Tuesday, May 22, 2012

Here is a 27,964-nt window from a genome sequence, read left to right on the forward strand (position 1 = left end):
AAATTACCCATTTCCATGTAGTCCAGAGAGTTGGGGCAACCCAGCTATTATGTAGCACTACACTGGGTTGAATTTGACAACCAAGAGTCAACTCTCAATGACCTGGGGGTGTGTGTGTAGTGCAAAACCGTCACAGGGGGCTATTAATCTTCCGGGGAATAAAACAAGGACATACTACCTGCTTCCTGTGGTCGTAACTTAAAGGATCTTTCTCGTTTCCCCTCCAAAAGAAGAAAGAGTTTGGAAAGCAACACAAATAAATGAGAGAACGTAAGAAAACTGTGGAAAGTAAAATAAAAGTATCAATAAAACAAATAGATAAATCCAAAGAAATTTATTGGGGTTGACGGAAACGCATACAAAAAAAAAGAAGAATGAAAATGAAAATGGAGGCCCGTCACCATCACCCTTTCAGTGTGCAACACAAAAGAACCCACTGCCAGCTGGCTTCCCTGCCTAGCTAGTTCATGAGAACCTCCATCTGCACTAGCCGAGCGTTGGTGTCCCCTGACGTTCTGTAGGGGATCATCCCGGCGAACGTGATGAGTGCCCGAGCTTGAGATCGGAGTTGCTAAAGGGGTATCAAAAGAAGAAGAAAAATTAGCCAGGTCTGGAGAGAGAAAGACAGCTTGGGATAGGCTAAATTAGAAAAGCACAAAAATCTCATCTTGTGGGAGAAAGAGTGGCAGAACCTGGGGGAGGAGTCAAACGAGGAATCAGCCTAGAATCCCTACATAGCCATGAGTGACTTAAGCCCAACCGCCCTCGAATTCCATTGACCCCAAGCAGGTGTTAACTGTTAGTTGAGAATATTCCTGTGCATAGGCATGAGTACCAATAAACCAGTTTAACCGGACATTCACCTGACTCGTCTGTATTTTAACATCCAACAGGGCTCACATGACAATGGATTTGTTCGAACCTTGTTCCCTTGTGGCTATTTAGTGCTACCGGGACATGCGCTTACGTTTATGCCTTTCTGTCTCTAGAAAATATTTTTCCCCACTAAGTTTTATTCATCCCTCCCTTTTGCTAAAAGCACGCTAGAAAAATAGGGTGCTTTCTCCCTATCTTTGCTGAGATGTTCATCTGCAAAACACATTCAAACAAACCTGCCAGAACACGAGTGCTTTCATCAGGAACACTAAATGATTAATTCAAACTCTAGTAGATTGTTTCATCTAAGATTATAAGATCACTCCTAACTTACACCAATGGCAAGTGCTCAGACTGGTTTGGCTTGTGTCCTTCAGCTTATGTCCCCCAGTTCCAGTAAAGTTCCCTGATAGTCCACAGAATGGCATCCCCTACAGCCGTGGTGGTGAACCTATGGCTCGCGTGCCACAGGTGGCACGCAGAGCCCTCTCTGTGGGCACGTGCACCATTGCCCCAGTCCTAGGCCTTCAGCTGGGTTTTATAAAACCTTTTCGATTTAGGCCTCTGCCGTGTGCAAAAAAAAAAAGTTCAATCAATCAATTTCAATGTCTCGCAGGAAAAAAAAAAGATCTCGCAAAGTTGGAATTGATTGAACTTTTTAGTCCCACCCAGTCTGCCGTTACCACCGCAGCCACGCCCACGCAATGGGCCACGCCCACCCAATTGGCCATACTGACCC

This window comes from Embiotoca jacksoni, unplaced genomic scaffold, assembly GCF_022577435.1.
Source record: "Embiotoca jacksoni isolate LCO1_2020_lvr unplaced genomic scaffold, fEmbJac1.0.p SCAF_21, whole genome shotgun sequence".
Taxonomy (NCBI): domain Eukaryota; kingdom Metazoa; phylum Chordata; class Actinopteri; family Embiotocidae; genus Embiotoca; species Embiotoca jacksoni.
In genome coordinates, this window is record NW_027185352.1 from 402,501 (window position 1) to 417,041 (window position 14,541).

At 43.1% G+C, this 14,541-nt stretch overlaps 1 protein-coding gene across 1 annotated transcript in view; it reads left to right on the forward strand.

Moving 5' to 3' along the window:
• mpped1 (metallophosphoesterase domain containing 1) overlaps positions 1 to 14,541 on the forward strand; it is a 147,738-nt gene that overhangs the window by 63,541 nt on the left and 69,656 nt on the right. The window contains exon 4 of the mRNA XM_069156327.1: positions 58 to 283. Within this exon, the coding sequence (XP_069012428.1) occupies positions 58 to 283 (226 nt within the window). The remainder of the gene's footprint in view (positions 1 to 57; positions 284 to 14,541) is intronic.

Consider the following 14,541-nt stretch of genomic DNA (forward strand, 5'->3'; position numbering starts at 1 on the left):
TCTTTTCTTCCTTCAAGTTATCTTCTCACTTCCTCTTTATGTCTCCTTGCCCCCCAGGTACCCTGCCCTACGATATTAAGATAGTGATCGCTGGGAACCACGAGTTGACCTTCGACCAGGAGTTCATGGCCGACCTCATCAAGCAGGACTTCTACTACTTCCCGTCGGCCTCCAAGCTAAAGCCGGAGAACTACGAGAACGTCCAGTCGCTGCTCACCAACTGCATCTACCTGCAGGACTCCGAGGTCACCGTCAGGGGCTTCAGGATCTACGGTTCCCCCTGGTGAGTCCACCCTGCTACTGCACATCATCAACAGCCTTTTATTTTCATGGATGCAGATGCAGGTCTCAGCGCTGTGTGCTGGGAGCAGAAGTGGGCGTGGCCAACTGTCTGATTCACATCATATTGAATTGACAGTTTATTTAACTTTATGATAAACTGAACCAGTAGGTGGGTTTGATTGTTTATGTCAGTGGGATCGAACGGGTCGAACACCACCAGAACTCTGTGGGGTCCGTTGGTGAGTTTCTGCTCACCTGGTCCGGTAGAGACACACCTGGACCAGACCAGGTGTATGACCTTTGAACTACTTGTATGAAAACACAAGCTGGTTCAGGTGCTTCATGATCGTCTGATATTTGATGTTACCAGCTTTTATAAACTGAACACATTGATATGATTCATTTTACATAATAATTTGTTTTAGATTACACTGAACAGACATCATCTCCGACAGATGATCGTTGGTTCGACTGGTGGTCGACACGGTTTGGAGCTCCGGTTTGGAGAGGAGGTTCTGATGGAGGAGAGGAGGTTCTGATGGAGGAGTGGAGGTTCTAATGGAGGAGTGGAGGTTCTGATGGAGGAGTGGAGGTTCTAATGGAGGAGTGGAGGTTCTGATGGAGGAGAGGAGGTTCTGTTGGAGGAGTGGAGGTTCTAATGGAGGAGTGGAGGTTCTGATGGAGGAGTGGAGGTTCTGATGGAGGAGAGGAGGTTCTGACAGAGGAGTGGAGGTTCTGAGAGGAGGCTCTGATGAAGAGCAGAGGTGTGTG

Werner Patels on the failed Quebec socialist experiment. Quebec - a failed socialist experiment BY WERNER PATELS 22 May 2012 Student protesters vandalize a statue of Queen Victoria during the March 22nd monster protest rally. Being married to a pure laine Quebecker, I’m deeply disgusted by recent events in Quebec, as is my wife, who has loathed her home province, a socialist/communist utopia, for most of her adult life. What started out as demonstrations against a negligible hike of the lowest tuition fees anywhere in North America has escalated into large-scale and widespread criminality and terrorism. Some have said that these riots and the accompanying lawlessness are almost worse than what transpired in the province back in 1970. While no provincial politician has been killed (yet), we have seen the work of criminals and terrorists of the far and radical left, such as the smoke bombs that paralyzed Montreal’s transit system, as well as Molotov cocktails. None of this has anything to do with a tuition fee hike that amounts to peanuts. Instead, the radical left has taken over, indulging in their usual nonsense such as anti-Semitism: one of the students’ unions, CLASSE, made a boycott of Israel its primary demand, with the support of Québec Solidaire, a pro-Islamist, hard-left party. Police and the government stood idly by as a group of masked terrorists stormed classrooms at Montréal’s UQAM in search of “scab” students attending classes and physically assaulted women in the process. That was the wrong message to send, as things have escalated even further since then. The new emergency law passed by Jean Charest’s government to deal with the violence has come too late in the game. After months of appeasing these criminals and terrorists, and even negotiating with them, the genie can’t be put back in the bottle. Quebec, unfortunately, seems to have a disproportionate share of radicalized left-wingers who aren’t afraid of committing crimes and causing tremendous violence. But that doesn’t surprise me: the media are mostly on the far left of the spectrum. The schools, colleges and universities do not educate, but brainwash students - just look at how many socialist/communist teachers and professors have been standing up for the violent protesters and actually egging them on. La belle province may have the status of a “distinct society” and “nation” within Canada, but it’s also Canada’s “failed society”. Rare are the voices that call for self-reliance and taking responsibility for one’s own actions. For that reason alone, Canada should abolish its equalization system and stop redistributing wealth around the country. Tuition fees in Quebec would skyrocket immediately, giving those protesters a dose of reality about the modest hike proposed by Premier Charest. It’s not surprising, therefore, that one national newspaper, the National Post, has been forced by its readers into a discussion about whether Quebec should be kicked out of Canada or not. While the rest of Canada has its share of criminal and violent leftists, no other part or region has such a high concentration as Quebec. What is more, when those in Quebec decide to become violent, they don’t take any prisoners, as we saw, and remember, from back in October 1970. The rest of Canada has become predominantly small-c conservative in its thinking, as several polls have shown over the last year or two, with a clear of majority of Canadians saying that they would reinstate the death penalty for particularly heinous killers. Quebec as it stands today is highly incompatible with the country’s political and social fabric. Instead of waiting around for the separatists to form the next provincial government, which they most likely will, and launch yet another referendum on independence (with yet another ambiguous referendum question), it might be the right time to cut Quebec off and send it on its way. It may take a while, but probably no more than ten years or so, before they fall to their knees and beg Ottawa to take them back. Letting Quebec run its socialist and utopian experiment without any financial assistance from Canada for a decade would instil that much-needed sense of reality that the province today so badly lacks. In other words, Canada is a grown-up, while Quebec is still a pimple-faced, hormonal teenager who needs to be taught (about) discipline. The views expressed in this opinion piece are the author's own and do not necessarily represent those of The Prince Arthur Herald. Want to respond to this article? Send a letter to the Editor (firstname.lastname@example.org).